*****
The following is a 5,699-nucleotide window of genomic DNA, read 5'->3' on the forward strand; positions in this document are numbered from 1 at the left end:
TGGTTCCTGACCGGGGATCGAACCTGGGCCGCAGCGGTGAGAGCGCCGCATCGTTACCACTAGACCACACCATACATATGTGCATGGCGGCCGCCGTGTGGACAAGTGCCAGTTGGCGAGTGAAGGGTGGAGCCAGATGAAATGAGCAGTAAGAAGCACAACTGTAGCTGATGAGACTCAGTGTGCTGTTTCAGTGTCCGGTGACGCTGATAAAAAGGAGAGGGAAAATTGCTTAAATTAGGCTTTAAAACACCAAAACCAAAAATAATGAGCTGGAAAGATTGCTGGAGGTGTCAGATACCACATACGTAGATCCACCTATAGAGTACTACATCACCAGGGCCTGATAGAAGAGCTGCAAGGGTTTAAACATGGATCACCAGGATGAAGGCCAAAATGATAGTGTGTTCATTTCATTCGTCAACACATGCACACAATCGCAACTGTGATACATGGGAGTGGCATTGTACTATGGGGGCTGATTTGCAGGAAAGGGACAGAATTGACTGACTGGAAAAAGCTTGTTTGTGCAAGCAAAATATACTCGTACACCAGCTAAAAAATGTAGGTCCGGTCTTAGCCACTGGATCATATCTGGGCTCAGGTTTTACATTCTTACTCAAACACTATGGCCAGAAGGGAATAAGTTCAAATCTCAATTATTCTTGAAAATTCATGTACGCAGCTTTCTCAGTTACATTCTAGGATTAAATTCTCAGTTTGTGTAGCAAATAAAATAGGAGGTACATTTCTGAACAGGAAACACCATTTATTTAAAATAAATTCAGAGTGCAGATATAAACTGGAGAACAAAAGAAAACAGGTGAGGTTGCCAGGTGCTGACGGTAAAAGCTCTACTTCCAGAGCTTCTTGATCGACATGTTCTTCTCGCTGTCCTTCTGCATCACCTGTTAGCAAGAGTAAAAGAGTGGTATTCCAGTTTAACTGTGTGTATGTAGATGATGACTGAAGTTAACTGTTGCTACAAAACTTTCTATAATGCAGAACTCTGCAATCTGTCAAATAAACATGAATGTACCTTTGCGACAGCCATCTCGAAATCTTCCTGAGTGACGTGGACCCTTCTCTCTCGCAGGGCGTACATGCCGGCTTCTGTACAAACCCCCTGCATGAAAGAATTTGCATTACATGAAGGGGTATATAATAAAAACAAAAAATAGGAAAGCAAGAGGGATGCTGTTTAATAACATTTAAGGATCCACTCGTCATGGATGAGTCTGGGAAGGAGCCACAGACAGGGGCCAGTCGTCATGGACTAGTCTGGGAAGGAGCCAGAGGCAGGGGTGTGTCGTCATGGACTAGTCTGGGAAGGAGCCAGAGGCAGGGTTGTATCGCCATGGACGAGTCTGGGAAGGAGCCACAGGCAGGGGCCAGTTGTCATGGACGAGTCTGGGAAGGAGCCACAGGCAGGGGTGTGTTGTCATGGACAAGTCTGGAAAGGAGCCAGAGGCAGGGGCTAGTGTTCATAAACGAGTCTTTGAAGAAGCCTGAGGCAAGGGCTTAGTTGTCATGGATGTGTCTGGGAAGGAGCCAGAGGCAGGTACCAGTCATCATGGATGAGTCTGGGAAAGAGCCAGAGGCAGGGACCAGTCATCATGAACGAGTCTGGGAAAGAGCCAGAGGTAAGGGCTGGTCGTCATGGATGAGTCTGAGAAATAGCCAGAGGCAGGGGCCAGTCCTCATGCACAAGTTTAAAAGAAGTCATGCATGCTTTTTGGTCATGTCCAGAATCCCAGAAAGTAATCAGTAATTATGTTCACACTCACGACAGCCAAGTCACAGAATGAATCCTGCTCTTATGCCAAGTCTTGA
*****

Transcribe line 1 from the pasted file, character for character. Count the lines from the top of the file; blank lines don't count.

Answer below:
The following is a 5,699-nucleotide window of genomic DNA, read 5'->3' on the forward strand; positions in this document are numbered from 1 at the left end: